Friday, April 5, 2013
The French sperm-donor comedy "Starbuck," which may evoke repressed memories of the Corbin Bernsen vehicle "Frozen Assets," is made with that inimitable Gallic sense of humor -- that everybody hates.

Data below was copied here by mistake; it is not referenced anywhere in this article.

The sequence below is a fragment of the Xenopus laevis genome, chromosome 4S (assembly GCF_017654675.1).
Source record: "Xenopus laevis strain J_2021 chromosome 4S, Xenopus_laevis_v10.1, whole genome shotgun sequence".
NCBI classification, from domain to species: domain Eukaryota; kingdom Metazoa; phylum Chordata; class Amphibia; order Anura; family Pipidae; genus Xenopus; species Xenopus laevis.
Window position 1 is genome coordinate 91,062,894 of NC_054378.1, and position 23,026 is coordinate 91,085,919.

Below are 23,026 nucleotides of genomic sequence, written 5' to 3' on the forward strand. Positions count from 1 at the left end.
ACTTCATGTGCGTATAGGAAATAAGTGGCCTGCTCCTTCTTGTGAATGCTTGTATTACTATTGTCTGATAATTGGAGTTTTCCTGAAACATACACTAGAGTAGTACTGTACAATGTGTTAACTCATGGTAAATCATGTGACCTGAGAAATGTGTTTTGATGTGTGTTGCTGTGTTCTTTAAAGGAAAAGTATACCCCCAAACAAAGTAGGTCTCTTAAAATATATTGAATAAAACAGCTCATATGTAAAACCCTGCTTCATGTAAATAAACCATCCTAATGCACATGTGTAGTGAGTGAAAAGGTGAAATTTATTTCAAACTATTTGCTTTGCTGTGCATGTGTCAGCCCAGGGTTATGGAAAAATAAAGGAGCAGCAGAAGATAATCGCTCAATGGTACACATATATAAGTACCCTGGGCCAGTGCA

You know, that puerile, unsophisticated, back-slapping, ho-ho-hunh-hunh humor that's as sharp and au courant as a rerun of "Three's Company." The story involves a loser straight out of Central Casting who learns that the thousands of deposits he made at a sperm bank to pay for college have made him the father of 533, 142 of whom have filed a class action to discover his identity. He hires his married-dad buddy to represent him - re-activating his bar membership will be, he assures him, "a mere formality" - giving rise to a series of bizarre scenes in which they discuss the possibility of "pleading insanity," a concept as relevant to a civil class action as the Eighth Amendment is to toxic torts. (But, hey, they're all legal, so the idiots in the audience won't know any better.) This is followed by an endless and insufferable series of scenes in which our sad-sack hero anonymously spies on, attends to, and does favors for his disparate adult children, who include a soccer star, an aspiring actor, a junkie, and what used to be called a vegetable. The filmmakers seem to have conceived of these moments as though they might tug on the heartstrings. The effect is akin to watching a "very special" episode of "Mr. Belvedere."